Current restrictions to limit the spread on coronavirus are likely to be in place for the "long haul", Wales' first minister has said.
Mark Drakeford said he had "no doubt" the current curbs on daily life would go beyond an initial three-week period.
It comes after England's deputy chief medical officer, Jenny Harries, warned restrictions could last up to six months.
Mr Drakeford added that any changes to rules would be "gradual".
The @fmwales says the 3 week period may need to be extended, and any release from the arrangements may be gradual, not all at one time. (He is right, the focus must always be tackling the virus).— Dawn Bowden MS (@Dawn_Bowden) March 30, 2020
Speaking at the Welsh Government's daily coronavirus briefing, Mr Drakeford said: "There is no doubt at all that we are facing restrictions beyond the three weeks of the immediate period that we made on Monday of last week.
"I think there will be a gradual reduction in restrictions over time.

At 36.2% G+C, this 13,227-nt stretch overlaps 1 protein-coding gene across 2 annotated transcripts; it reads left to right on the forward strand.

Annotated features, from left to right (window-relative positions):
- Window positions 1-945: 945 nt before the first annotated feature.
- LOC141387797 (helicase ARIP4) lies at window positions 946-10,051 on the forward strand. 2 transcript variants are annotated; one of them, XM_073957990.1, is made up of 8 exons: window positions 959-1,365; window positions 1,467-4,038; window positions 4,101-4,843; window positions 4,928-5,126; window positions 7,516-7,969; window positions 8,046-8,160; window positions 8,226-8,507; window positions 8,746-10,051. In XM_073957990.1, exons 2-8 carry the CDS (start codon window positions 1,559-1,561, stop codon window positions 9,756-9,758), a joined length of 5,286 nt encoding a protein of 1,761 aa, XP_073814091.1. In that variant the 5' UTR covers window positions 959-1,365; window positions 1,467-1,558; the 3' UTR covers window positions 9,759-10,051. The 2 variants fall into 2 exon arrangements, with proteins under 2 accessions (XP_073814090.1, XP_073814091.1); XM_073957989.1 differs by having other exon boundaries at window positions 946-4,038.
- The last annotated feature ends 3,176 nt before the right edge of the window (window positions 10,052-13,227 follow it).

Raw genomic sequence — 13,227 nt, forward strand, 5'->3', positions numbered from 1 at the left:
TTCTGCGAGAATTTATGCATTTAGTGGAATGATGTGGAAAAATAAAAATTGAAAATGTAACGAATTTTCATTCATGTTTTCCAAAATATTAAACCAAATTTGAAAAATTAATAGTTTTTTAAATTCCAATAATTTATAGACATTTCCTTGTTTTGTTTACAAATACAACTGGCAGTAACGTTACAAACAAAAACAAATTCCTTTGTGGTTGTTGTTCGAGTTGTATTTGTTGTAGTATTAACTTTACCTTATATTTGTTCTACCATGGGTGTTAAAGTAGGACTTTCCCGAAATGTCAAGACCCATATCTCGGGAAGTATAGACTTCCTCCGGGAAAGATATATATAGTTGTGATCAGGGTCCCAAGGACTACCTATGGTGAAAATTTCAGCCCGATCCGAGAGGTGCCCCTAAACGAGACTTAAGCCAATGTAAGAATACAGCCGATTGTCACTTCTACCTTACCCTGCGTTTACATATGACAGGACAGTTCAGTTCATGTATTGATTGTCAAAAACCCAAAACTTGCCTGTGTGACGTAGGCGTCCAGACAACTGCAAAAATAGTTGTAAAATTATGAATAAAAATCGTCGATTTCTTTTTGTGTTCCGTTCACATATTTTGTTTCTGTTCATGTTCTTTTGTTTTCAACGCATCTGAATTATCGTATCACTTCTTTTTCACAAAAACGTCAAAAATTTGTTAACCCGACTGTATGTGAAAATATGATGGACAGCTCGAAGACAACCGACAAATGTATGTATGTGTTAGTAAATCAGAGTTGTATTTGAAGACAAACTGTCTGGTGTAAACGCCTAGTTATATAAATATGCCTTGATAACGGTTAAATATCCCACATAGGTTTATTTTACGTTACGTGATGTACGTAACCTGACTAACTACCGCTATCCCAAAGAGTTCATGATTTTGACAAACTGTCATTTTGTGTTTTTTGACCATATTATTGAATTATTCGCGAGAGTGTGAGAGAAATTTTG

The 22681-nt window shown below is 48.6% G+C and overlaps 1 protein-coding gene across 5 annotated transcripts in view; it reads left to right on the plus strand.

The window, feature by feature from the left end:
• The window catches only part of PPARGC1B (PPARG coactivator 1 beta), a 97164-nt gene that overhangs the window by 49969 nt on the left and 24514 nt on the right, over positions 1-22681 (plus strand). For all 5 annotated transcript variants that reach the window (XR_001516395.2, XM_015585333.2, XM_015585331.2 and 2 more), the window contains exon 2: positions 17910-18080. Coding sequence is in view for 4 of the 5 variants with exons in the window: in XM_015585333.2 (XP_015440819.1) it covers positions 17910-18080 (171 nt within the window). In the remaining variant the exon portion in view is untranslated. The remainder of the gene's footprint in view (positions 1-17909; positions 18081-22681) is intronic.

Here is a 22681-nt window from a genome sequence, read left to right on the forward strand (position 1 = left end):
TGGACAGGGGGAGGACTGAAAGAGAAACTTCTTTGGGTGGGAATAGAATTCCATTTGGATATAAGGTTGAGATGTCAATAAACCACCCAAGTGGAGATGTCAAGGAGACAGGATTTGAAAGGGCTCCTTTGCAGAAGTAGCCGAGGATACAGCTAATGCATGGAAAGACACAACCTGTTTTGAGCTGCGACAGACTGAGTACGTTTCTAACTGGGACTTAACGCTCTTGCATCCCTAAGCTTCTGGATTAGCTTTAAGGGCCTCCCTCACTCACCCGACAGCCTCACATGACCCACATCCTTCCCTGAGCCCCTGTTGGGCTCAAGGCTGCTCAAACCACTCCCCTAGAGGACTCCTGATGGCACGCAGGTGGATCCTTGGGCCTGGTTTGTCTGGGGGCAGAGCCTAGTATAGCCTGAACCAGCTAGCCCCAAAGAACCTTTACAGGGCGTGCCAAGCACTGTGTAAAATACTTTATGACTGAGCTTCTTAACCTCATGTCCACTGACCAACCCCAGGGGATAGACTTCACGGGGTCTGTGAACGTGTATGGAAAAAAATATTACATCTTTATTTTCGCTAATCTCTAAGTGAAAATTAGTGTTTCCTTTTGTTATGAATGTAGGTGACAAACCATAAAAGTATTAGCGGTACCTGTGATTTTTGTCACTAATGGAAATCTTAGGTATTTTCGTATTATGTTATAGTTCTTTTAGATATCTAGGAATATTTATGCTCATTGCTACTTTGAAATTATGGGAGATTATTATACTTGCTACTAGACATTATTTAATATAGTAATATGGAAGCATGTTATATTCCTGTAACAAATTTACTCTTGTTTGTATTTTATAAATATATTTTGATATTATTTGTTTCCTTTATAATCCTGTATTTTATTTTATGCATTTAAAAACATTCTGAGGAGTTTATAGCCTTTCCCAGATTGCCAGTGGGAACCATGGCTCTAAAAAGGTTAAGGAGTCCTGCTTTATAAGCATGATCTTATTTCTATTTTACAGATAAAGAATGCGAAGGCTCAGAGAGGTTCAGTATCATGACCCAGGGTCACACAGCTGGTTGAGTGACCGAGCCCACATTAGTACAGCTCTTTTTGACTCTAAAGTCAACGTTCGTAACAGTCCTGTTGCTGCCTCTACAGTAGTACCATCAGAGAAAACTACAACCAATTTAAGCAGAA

The first minister added: "We may need significant restrictions for longer than the original three weeks and beyond that period.
"There will be a time when we don't just go from everything being restricted to nothing being restricted.
"That's going to be a long haul, a difficult haul for individuals and businesses."
Mr Drakeford also said an antibody test that allows people to know whether they have had Covid-19 and therefore have future immunity will be rolled out as soon "as it has been validated".
"The first call for it would be for front-line NHS staff because, again, we want to make sure that as many of those are able to carry on working as possible.
"We will then extend it inside the NHS and and out to social care workers, and then we will move on to other groups beyond that."
Earlier on Monday, Wales' chief medical officer Dr Frank Atherton said lifting coronavirus measures would be "trial and error" and could lead to an increase in cases.